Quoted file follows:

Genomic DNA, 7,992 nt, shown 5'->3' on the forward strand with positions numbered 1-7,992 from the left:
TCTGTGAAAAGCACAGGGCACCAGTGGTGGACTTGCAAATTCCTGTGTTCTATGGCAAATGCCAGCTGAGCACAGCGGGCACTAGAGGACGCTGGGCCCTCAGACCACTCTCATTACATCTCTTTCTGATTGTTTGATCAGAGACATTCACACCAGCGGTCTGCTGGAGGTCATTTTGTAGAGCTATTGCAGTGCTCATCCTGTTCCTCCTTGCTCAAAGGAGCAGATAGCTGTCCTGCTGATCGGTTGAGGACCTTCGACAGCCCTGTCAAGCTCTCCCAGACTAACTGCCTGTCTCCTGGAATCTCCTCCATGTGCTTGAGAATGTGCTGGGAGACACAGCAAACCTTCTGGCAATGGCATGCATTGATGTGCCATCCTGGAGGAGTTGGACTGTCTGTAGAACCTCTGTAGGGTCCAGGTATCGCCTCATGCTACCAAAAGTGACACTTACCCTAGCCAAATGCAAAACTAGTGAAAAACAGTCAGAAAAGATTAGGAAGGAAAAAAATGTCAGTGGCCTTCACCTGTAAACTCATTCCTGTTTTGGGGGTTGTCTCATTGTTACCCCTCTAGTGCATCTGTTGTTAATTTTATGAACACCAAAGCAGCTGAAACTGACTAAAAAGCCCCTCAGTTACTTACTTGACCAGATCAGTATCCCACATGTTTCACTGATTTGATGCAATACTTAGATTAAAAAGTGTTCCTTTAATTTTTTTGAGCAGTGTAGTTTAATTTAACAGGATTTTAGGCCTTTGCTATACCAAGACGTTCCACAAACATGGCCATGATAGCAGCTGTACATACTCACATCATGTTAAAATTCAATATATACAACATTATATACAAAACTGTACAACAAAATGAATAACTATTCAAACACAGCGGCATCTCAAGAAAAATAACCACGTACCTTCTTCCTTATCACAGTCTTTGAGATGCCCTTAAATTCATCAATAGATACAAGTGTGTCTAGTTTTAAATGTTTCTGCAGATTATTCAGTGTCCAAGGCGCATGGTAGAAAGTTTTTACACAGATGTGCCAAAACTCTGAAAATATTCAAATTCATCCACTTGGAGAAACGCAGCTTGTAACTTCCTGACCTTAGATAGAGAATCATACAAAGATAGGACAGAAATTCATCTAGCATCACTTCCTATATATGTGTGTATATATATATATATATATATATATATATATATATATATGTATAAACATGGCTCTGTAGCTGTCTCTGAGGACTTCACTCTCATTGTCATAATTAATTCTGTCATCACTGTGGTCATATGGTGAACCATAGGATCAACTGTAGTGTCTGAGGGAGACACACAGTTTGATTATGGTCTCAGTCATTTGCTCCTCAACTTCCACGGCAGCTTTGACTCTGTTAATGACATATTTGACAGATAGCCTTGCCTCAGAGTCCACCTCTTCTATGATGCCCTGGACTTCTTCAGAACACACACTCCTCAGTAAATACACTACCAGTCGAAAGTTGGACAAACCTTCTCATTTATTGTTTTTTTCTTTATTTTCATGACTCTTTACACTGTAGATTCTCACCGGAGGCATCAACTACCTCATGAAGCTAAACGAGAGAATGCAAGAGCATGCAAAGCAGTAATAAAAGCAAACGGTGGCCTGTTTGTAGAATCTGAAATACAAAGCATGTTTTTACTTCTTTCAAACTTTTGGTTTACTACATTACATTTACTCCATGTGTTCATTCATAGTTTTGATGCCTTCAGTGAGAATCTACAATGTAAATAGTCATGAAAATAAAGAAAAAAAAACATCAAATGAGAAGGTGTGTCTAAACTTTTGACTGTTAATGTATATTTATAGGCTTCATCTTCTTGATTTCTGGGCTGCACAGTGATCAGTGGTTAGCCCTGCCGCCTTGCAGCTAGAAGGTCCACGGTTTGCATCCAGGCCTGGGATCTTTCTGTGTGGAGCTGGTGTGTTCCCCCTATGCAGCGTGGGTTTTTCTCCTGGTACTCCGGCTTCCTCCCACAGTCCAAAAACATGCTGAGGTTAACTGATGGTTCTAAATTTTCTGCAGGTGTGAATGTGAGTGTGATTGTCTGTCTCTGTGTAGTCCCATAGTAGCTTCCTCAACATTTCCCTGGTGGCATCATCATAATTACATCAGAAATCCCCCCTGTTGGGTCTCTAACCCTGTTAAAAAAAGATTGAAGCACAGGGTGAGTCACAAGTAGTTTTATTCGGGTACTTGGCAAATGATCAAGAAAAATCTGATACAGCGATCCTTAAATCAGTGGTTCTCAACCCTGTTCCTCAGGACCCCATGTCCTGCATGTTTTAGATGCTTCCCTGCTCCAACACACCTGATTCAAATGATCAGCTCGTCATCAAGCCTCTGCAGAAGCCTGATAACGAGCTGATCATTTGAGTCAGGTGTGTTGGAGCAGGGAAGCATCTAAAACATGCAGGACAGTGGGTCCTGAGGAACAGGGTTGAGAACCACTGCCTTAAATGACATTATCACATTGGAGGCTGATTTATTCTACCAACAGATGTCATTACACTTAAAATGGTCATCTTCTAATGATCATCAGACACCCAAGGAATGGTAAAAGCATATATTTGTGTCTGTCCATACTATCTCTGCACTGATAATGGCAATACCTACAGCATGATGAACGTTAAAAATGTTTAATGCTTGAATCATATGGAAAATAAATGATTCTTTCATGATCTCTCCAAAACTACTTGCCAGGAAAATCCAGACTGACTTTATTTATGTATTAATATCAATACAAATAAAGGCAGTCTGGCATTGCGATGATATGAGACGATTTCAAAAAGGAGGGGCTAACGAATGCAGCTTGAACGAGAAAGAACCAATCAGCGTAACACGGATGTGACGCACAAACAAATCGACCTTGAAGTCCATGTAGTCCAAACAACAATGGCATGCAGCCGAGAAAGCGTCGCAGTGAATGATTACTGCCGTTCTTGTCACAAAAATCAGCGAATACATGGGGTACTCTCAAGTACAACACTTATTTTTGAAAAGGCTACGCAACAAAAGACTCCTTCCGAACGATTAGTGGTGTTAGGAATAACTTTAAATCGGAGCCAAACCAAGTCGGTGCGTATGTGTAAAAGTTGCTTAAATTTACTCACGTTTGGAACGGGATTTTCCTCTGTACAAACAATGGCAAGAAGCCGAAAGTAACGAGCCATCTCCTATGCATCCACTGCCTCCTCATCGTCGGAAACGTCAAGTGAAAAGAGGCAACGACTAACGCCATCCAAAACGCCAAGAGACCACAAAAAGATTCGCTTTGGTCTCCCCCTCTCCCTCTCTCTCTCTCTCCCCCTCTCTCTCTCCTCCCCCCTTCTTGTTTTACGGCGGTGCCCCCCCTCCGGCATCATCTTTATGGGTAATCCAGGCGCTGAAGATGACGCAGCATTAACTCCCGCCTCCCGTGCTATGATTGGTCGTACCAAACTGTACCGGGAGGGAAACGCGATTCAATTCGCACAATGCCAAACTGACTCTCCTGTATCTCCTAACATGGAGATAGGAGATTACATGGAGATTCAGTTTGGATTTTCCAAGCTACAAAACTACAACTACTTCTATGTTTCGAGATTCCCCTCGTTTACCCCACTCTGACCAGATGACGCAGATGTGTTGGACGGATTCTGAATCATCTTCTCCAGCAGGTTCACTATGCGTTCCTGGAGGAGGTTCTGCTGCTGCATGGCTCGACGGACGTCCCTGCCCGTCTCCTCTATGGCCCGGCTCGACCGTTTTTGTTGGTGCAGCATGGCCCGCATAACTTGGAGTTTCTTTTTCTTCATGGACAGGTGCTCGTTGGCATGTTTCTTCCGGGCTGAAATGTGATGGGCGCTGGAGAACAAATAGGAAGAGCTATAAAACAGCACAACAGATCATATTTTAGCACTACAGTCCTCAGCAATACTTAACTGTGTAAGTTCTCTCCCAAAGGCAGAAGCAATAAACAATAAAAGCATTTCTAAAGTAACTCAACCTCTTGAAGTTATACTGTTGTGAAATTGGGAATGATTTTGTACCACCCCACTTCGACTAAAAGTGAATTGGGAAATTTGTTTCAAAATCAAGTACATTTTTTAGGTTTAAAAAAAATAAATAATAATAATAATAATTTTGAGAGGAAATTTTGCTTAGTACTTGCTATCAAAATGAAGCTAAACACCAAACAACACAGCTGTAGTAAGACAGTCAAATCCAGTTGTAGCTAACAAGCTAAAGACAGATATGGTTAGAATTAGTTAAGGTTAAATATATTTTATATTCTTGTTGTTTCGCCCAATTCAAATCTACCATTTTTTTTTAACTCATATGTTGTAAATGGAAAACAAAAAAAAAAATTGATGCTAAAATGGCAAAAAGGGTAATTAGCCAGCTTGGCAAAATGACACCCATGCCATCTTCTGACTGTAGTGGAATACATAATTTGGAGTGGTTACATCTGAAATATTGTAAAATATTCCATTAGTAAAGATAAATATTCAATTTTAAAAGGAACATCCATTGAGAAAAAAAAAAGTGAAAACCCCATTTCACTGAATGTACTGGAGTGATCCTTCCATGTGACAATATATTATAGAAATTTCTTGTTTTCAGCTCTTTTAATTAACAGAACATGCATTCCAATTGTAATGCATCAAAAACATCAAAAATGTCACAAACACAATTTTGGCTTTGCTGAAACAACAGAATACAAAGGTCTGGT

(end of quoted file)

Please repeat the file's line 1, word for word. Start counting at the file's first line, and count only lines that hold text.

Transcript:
Genomic DNA, 7,992 nt, shown 5'->3' on the forward strand with positions numbered 1-7,992 from the left: